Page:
When George Cables was going to school in New York City he used to walk the streets at night, taking in the cosmopolitan sights and sounds, mentally recording his encounters with “so many different kinds of people.” In his musical career as well, Cables has prowled sidestreets and main thoroughfares in relative anonymity, absorbing countless influences into his personal style.
Born in New York City on November 14, 1944, Cables was classically trained as a youth and when he started at the “Fame” worthy High School of Performing Arts, he admittedly “didn’t know anything about jazz.” But he was soon smitten with the potential for freedom of expression he heard in jazz.
The young Cables was impressed by such keyboardists as Herbie Hancock and Chick Corea. But, he points out, “I never really listened to pianists when I was coming up. I would probably say I’ve been more influenced by Miles or Trane and their whole bands rather than by any single pianist. The concept of the music is more important than listening to somebody’s chops, somebody’s technique, The Way Miles’ band held together, it was just like magic. You were transported to another world.”
Cables attended Mannes College of Music for two years and by 1964 he was playing in a band called The Jazz Samaritans which included such rising stars as Billy Cobham, Lenny White. and Clint Houston. Gigs around New York at the Top of the Gate, Slugs, and other clubs attracted attention to Cables’ versatility and before long he had recorded with tenor saxophonist Paul Jeffrey, played on Max Roach’s “Lift Every Voice and Sing,” and earned a brief 1969 tenure at the piano bench with Art Blakey and the Jazz Messengers.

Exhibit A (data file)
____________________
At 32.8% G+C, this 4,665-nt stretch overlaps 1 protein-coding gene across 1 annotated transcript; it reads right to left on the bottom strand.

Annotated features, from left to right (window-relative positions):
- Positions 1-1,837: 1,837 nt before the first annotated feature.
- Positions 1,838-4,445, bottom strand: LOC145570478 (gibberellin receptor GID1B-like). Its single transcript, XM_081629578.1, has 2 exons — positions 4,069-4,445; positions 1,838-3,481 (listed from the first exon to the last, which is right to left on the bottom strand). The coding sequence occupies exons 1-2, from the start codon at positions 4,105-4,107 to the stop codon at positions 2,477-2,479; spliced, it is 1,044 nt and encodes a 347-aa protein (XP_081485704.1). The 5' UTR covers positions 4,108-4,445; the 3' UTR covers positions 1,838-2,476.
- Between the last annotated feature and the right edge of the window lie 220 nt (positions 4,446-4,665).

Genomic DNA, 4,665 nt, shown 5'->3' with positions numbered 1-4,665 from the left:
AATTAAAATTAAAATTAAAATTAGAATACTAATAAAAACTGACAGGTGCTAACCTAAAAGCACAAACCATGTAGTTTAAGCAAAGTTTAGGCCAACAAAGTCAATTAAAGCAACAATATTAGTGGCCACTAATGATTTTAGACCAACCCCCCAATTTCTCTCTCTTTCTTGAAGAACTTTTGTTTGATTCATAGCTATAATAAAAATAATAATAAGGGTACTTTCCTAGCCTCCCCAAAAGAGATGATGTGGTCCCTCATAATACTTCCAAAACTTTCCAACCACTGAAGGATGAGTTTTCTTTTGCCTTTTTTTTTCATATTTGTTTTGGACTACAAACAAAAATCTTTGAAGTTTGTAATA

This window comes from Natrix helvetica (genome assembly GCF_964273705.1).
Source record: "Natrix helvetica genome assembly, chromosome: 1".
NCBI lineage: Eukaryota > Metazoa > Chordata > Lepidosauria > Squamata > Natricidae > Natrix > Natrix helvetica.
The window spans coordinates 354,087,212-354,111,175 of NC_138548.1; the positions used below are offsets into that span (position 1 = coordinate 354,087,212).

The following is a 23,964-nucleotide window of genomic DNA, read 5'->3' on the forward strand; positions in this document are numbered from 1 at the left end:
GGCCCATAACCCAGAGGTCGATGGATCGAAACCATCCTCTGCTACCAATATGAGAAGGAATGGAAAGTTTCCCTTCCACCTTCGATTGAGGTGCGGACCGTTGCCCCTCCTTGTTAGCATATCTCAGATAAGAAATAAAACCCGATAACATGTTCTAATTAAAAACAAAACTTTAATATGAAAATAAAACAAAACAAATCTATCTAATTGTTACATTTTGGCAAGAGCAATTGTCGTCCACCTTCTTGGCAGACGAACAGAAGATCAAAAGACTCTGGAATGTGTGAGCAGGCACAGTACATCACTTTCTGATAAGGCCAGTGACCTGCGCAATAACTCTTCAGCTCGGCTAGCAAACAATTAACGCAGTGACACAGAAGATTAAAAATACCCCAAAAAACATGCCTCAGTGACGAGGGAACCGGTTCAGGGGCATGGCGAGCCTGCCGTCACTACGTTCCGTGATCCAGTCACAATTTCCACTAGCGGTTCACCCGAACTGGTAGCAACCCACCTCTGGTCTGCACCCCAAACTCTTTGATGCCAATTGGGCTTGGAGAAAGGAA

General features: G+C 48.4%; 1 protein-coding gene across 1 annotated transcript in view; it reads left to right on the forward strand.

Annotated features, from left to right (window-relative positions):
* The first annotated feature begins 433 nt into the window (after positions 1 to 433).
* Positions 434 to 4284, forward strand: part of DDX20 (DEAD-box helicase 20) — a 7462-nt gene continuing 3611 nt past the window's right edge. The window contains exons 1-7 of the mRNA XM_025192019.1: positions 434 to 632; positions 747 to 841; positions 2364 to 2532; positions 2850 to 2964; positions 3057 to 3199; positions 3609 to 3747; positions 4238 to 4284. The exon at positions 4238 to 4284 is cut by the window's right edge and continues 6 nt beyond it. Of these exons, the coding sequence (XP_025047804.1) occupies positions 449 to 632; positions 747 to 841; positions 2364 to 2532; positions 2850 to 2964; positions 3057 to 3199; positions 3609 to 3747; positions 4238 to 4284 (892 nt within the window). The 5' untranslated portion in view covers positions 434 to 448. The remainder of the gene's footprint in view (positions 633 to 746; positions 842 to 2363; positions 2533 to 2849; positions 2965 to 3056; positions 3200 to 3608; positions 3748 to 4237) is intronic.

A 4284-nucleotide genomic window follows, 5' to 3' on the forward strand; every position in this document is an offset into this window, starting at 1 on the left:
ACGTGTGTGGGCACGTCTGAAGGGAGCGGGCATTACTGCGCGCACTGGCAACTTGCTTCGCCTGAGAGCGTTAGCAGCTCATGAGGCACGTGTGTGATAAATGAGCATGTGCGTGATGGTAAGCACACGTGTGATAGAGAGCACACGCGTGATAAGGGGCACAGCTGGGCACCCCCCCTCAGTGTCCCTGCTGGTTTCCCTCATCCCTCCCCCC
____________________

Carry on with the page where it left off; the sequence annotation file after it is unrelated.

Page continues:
A 1969 tour with tenor titan Sonny Rollins took Cables to the West Coast. By 1971 he became a significant figure in the jazz scenes of Los Angeles, where he first resided, and San Francisco, where he also lived. Collaborations and recordings with tenor saxophonists Joe Henderson and Sonny Rollins (“Next Album:), trumpeters Freddie Hubbard and Woody Shaw (“Blackstone Legacy”), and vibist Bobby Hutcberson made Cables’ wide-ranging keyboard skills, often on electric piano, amply evident. Demand for his sensitive accompaniment increased and by the end of the 1970s, Cables was garnering a reputation as everyone’s favorite sideman.
Perhaps the most pivotal turn came when hard-bop legend Dexter Gordon invited Cables into his quartet in 1977. The two years he spent with the reappreciated tenor giant ignited Cables’s passion for the acoustic piano and rimmersed him in the bebop vocabulary. “I don’t feel that one should be stuck in the mud playing the same old stuff all the time, trying to prove that this music is valid,” Cables says. “We don’t need to prove anything. But I think you really have to be responsive to your heritage and then go on and find your own voice.”